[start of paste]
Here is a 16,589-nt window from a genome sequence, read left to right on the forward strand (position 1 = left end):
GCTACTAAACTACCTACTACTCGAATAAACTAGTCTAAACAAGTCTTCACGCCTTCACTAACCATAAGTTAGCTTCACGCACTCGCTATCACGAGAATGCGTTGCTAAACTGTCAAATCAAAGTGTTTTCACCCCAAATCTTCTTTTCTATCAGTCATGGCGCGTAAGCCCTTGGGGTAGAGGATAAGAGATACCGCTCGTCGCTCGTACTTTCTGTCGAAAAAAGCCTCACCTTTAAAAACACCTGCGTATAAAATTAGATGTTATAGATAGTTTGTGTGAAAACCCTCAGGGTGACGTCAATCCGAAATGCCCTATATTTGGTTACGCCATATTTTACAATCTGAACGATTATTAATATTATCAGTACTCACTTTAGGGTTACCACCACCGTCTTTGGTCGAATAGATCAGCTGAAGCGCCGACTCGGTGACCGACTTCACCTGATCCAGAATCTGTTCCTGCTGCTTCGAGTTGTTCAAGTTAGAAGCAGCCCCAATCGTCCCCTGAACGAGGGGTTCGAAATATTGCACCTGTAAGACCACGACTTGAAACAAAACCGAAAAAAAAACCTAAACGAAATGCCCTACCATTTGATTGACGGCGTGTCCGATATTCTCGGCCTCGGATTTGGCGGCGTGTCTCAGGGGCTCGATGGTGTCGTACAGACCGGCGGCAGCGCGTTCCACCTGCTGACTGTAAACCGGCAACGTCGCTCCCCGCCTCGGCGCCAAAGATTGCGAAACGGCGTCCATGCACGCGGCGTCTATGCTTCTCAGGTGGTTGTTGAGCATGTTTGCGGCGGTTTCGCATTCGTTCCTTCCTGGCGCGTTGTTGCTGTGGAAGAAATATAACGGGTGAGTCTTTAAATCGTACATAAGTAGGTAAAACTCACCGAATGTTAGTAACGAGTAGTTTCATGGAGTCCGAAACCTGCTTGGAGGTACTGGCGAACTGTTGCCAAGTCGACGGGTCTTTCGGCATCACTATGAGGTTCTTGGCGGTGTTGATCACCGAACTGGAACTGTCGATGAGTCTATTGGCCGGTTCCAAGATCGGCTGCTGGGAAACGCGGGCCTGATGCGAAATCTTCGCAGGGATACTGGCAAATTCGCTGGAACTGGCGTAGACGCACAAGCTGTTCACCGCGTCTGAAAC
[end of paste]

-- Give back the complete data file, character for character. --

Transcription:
Here is a 16,589-nt window from a genome sequence, read left to right on the forward strand (position 1 = left end):
GCTACTAAACTACCTACTACTCGAATAAACTAGTCTAAACAAGTCTTCACGCCTTCACTAACCATAAGTTAGCTTCACGCACTCGCTATCACGAGAATGCGTTGCTAAACTGTCAAATCAAAGTGTTTTCACCCCAAATCTTCTTTTCTATCAGTCATGGCGCGTAAGCCCTTGGGGTAGAGGATAAGAGATACCGCTCGTCGCTCGTACTTTCTGTCGAAAAAAGCCTCACCTTTAAAAACACCTGCGTATAAAATTAGATGTTATAGATAGTTTGTGTGAAAACCCTCAGGGTGACGTCAATCCGAAATGCCCTATATTTGGTTACGCCATATTTTACAATCTGAACGATTATTAATATTATCAGTACTCACTTTAGGGTTACCACCACCGTCTTTGGTCGAATAGATCAGCTGAAGCGCCGACTCGGTGACCGACTTCACCTGATCCAGAATCTGTTCCTGCTGCTTCGAGTTGTTCAAGTTAGAAGCAGCCCCAATCGTCCCCTGAACGAGGGGTTCGAAATATTGCACCTGTAAGACCACGACTTGAAACAAAACCGAAAAAAAAACCTAAACGAAATGCCCTACCATTTGATTGACGGCGTGTCCGATATTCTCGGCCTCGGATTTGGCGGCGTGTCTCAGGGGCTCGATGGTGTCGTACAGACCGGCGGCAGCGCGTTCCACCTGCTGACTGTAAACCGGCAACGTCGCTCCCCGCCTCGGCGCCAAAGATTGCGAAACGGCGTCCATGCACGCGGCGTCTATGCTTCTCAGGTGGTTGTTGAGCATGTTTGCGGCGGTTTCGCATTCGTTCCTTCCTGGCGCGTTGTTGCTGTGGAAGAAATATAACGGGTGAGTCTTTAAATCGTACATAAGTAGGTAAAACTCACCGAATGTTAGTAACGAGTAGTTTCATGGAGTCCGAAACCTGCTTGGAGGTACTGGCGAACTGTTGCCAAGTCGACGGGTCTTTCGGCATCACTATGAGGTTCTTGGCGGTGTTGATCACCGAACTGGAACTGTCGATGAGTCTATTGGCCGGTTCCAAGATCGGCTGCTGGGAAACGCGGGCCTGATGCGAAATCTTCGCAGGGATACTGGCAAATTCGCTGGAACTGGCGTAGACGCACAAGCTGTTCACCGCGTCTGAAAC